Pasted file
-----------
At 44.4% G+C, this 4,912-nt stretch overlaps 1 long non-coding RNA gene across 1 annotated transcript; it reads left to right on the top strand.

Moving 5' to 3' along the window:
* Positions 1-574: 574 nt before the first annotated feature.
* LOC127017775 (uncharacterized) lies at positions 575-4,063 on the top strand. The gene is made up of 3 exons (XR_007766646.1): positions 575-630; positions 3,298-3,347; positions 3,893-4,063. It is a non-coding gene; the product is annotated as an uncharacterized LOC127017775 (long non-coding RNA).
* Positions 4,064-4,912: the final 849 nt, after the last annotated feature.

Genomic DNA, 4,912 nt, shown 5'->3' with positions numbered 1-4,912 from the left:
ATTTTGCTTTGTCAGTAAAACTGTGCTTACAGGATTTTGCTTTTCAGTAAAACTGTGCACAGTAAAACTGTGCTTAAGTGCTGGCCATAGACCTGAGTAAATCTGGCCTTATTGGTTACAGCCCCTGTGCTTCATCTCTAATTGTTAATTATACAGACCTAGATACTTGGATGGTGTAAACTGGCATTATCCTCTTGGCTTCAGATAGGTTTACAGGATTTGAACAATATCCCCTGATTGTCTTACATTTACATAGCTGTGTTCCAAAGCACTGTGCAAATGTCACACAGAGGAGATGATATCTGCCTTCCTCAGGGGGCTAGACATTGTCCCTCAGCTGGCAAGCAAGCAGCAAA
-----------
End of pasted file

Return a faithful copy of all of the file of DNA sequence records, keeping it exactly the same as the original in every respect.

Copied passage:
At 44.4% G+C, this 4,912-nt stretch overlaps 1 long non-coding RNA gene across 1 annotated transcript; it reads left to right on the top strand.

Moving 5' to 3' along the window:
* Positions 1-574: 574 nt before the first annotated feature.
* LOC127017775 (uncharacterized) lies at positions 575-4,063 on the top strand. The gene is made up of 3 exons (XR_007766646.1): positions 575-630; positions 3,298-3,347; positions 3,893-4,063. It is a non-coding gene; the product is annotated as an uncharacterized LOC127017775 (long non-coding RNA).
* Positions 4,064-4,912: the final 849 nt, after the last annotated feature.

Genomic DNA, 4,912 nt, shown 5'->3' with positions numbered 1-4,912 from the left:
ATTTTGCTTTGTCAGTAAAACTGTGCTTACAGGATTTTGCTTTTCAGTAAAACTGTGCACAGTAAAACTGTGCTTAAGTGCTGGCCATAGACCTGAGTAAATCTGGCCTTATTGGTTACAGCCCCTGTGCTTCATCTCTAATTGTTAATTATACAGACCTAGATACTTGGATGGTGTAAACTGGCATTATCCTCTTGGCTTCAGATAGGTTTACAGGATTTGAACAATATCCCCTGATTGTCTTACATTTACATAGCTGTGTTCCAAAGCACTGTGCAAATGTCACACAGAGGAGATGATATCTGCCTTCCTCAGGGGGCTAGACATTGTCCCTCAGCTGGCAAGCAAGCAGCAAA